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Open Access Case Report

Use of Endodontic Cores for Rigid Screw Retention of the Natural Dentition to Dental Implants by Means of Fixed Partial Prostheses for the Atrophic Mandible: Long-Term Clinical Results

Cimara Fortes Ferreira1*, Antonio Carlos Cardoso2, Rafaella Cid3, Joao Gustavo Oliveira de Souza3, Russell Anthony Wicks4

1Discipline Periodontics, University of Tennessee Health Sciences College of Dentistry, USA

2Department of Prosthodontics, Federal University of Santa Catarina, Brazil

3Department of Implant Dentistry, Federal University of Santa Catarina, Brazil

4Department of Prosthodontics, University of Tennessee Health Sciences College of Dentistry, USA

Corresponding Author

Received Date: 24 July, 2018;  Published Date: August 06, 2018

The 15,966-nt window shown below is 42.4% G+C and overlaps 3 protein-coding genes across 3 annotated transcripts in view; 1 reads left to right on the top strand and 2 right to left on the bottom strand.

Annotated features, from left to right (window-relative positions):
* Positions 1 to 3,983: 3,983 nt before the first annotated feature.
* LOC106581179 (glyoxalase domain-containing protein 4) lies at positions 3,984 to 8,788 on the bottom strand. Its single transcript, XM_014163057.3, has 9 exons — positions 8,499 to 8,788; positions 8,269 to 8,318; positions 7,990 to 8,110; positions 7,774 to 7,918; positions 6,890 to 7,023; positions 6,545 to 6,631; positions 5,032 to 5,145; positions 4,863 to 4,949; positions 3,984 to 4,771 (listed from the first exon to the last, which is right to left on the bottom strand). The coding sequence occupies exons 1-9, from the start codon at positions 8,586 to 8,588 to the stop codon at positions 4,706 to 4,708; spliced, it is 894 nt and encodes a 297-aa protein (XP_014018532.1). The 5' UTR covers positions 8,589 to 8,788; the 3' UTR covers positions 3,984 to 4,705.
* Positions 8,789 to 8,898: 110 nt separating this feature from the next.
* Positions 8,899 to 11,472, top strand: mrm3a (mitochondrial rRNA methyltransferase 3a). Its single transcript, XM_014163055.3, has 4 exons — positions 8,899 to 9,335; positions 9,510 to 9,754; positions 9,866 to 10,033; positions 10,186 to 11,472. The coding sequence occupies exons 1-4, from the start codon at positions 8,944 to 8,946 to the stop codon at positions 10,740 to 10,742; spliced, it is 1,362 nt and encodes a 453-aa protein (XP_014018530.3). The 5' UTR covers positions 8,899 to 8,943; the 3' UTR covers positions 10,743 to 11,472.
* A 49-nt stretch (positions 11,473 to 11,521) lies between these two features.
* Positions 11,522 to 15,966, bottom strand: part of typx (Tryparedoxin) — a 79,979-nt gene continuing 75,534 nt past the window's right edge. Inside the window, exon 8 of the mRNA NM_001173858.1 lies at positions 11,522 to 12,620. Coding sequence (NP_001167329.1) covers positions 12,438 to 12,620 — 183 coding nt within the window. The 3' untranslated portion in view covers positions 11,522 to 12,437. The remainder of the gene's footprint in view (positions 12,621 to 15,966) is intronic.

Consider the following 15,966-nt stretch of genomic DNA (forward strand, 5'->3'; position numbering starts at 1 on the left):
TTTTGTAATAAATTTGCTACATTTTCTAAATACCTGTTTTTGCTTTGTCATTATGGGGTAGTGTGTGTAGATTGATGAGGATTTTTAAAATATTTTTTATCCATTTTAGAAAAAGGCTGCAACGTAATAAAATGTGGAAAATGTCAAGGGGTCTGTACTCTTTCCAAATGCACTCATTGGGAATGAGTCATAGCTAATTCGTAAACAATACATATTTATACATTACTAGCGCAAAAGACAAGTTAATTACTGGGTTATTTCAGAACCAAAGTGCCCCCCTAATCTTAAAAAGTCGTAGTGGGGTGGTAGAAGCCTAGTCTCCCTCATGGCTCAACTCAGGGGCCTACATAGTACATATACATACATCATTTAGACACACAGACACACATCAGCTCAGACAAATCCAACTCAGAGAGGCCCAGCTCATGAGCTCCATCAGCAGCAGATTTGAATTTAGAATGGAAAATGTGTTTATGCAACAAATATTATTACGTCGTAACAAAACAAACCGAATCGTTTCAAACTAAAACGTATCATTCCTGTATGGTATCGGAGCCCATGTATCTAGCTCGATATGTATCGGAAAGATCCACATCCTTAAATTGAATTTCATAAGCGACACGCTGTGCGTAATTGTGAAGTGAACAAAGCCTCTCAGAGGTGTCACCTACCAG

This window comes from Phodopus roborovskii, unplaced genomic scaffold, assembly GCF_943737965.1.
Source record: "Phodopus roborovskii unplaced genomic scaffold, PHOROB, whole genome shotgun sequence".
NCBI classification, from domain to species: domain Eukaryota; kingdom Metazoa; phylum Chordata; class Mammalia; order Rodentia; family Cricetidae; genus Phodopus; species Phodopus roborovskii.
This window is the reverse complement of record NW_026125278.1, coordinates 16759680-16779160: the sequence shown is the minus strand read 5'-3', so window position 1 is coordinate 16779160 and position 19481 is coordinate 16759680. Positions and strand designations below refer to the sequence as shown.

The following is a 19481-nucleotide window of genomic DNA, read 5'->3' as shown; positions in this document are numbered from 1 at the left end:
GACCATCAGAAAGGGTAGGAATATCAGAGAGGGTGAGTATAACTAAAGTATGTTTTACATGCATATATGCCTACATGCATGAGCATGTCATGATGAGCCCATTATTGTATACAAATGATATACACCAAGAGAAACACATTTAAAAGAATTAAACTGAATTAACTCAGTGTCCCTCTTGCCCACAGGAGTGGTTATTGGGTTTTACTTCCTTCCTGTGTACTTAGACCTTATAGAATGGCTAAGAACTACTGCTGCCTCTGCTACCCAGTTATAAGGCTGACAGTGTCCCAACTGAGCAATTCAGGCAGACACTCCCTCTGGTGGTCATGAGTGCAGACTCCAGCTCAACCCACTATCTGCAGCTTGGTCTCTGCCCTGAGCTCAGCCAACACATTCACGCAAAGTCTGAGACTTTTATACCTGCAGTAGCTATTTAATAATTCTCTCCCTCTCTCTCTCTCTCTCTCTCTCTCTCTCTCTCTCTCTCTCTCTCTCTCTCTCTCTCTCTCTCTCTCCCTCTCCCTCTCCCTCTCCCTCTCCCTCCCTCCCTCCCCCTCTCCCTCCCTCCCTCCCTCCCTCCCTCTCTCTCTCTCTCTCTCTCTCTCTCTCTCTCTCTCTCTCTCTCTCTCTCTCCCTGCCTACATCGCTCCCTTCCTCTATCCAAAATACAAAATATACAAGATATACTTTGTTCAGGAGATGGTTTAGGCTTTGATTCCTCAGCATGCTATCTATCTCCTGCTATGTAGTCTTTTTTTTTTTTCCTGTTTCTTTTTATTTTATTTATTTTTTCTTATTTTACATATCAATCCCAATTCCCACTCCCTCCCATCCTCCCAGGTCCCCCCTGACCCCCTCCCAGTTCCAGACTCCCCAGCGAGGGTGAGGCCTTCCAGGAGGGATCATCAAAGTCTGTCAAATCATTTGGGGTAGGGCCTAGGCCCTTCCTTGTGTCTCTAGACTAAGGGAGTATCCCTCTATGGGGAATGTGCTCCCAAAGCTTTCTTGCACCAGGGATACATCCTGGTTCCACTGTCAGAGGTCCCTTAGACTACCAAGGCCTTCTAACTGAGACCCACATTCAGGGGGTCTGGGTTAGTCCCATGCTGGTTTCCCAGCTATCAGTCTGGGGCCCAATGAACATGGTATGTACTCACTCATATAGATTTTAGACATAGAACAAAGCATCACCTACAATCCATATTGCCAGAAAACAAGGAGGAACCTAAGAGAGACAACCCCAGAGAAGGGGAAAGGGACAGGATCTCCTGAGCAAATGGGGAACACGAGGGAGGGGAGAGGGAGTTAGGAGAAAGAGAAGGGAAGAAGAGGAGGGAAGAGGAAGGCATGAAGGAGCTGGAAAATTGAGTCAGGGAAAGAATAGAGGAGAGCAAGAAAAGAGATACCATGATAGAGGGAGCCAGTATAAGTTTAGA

Purpose: Describe a technique to restore a partially edentulous patient with limited bone for an implant-supported bridge.

Material and methods: Two clinical cases are described using a lingual screw technique for retrievability of implant-tooth supported bridges.

Results: A 7 and 10-year clinical follow-ups showed health for the implants and clinical stability of the surrounding tissues in both cases presented.

Conclusion: The authors suggest this treatment option to be limited to cases where the dental implant placement is not possible; as in the cases reported.

Keywords: Tooth-implant supported prostheses, Fixed bridges, Prosthetic connections, Tooth-implant supported rehabilitations, Tooth-implant splinting